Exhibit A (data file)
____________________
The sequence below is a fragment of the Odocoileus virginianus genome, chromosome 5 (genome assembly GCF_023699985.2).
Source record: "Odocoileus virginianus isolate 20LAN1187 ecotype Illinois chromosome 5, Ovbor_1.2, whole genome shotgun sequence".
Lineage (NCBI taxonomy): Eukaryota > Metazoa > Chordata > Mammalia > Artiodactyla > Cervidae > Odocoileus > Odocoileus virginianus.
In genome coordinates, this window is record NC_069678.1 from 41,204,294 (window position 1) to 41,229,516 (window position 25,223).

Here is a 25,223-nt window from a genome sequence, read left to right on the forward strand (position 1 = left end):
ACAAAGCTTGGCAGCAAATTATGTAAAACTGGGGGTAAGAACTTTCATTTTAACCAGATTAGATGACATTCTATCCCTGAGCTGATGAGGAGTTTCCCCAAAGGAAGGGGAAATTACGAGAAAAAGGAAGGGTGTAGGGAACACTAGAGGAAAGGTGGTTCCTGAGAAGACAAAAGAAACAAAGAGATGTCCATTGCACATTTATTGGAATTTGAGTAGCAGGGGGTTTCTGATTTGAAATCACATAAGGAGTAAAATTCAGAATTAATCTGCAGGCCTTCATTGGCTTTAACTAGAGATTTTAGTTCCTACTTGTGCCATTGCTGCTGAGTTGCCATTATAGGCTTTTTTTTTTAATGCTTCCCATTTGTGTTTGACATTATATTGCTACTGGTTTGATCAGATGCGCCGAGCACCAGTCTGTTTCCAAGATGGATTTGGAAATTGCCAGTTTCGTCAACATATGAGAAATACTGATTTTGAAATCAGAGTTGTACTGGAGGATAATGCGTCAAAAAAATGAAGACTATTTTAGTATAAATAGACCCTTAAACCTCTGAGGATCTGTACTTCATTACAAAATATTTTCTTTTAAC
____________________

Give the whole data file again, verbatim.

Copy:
The sequence below is a fragment of the Odocoileus virginianus genome, chromosome 5 (genome assembly GCF_023699985.2).
Source record: "Odocoileus virginianus isolate 20LAN1187 ecotype Illinois chromosome 5, Ovbor_1.2, whole genome shotgun sequence".
Lineage (NCBI taxonomy): Eukaryota > Metazoa > Chordata > Mammalia > Artiodactyla > Cervidae > Odocoileus > Odocoileus virginianus.
In genome coordinates, this window is record NC_069678.1 from 41,204,294 (window position 1) to 41,229,516 (window position 25,223).

Here is a 25,223-nt window from a genome sequence, read left to right on the forward strand (position 1 = left end):
ACAAAGCTTGGCAGCAAATTATGTAAAACTGGGGGTAAGAACTTTCATTTTAACCAGATTAGATGACATTCTATCCCTGAGCTGATGAGGAGTTTCCCCAAAGGAAGGGGAAATTACGAGAAAAAGGAAGGGTGTAGGGAACACTAGAGGAAAGGTGGTTCCTGAGAAGACAAAAGAAACAAAGAGATGTCCATTGCACATTTATTGGAATTTGAGTAGCAGGGGGTTTCTGATTTGAAATCACATAAGGAGTAAAATTCAGAATTAATCTGCAGGCCTTCATTGGCTTTAACTAGAGATTTTAGTTCCTACTTGTGCCATTGCTGCTGAGTTGCCATTATAGGCTTTTTTTTTTAATGCTTCCCATTTGTGTTTGACATTATATTGCTACTGGTTTGATCAGATGCGCCGAGCACCAGTCTGTTTCCAAGATGGATTTGGAAATTGCCAGTTTCGTCAACATATGAGAAATACTGATTTTGAAATCAGAGTTGTACTGGAGGATAATGCGTCAAAAAAATGAAGACTATTTTAGTATAAATAGACCCTTAAACCTCTGAGGATCTGTACTTCATTACAAAATATTTTCTTTTAAC